The present study explores the issue of cortical coding by spike count and timing using statistical and information theoretic methods. We have shown in previous studies that neurons in the auditory cortex of awake primates have an abundance of sustained discharges that could represent time-varying signals by temporal discharge patterns or mean firing rates. In particular, we found that a subpopulation of neurons can encode rapidly occurring sounds, such as a click train, with discharges that are not synchronized to individual stimulus events, suggesting a temporal-to-rate transformation. We investigated whether there were stimulus-specific temporal patterns embedded in these seemingly random spike times. Furthermore, we quantitatively analyzed the precision of spike timing at stimulus onset and during ongoing acoustic stimulation. The main findings are the following. 1) Temporal and rate codes may operate at separate stimulus domains or encode the same stimulus domain in parallel via different neuronal populations. 2) Spike timing was crucial to encode stimulus periodicity in "synchronized" neurons. 3) "Nonsynchronized" neurons showed little stimulus-specific spike timing information in their responses to time-varying signals. Such responses therefore represent processed (instead of preserved) information in the auditory cortex. And 4) spike timing on the occurrence of acoustic events was more precise at the first event than at successive ones and more precise with sparsely distributed events (longer time intervals between events) than with densely packed events. These results indicate that auditory cortical neurons mark sparse acoustic events (or onsets) with precise spike timing and transform rapidly occurring acoustic events into firing rate-based representations.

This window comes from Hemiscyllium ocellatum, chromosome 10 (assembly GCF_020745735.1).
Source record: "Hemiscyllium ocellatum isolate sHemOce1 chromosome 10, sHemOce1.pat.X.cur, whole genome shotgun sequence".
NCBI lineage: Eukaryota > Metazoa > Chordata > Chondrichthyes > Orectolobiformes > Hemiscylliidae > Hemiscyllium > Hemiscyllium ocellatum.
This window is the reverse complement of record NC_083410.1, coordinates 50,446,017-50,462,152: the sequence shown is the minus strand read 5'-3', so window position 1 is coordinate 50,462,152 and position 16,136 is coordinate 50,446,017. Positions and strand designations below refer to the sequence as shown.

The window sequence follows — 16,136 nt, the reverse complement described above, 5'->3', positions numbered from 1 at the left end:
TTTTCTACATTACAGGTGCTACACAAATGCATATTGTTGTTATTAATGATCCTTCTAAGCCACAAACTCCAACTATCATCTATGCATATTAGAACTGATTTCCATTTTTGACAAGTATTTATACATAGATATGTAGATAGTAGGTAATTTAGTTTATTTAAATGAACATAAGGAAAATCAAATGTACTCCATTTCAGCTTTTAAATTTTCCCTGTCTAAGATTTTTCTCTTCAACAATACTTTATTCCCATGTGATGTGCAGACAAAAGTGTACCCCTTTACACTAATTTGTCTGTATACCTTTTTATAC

ASJC Scopus subject areas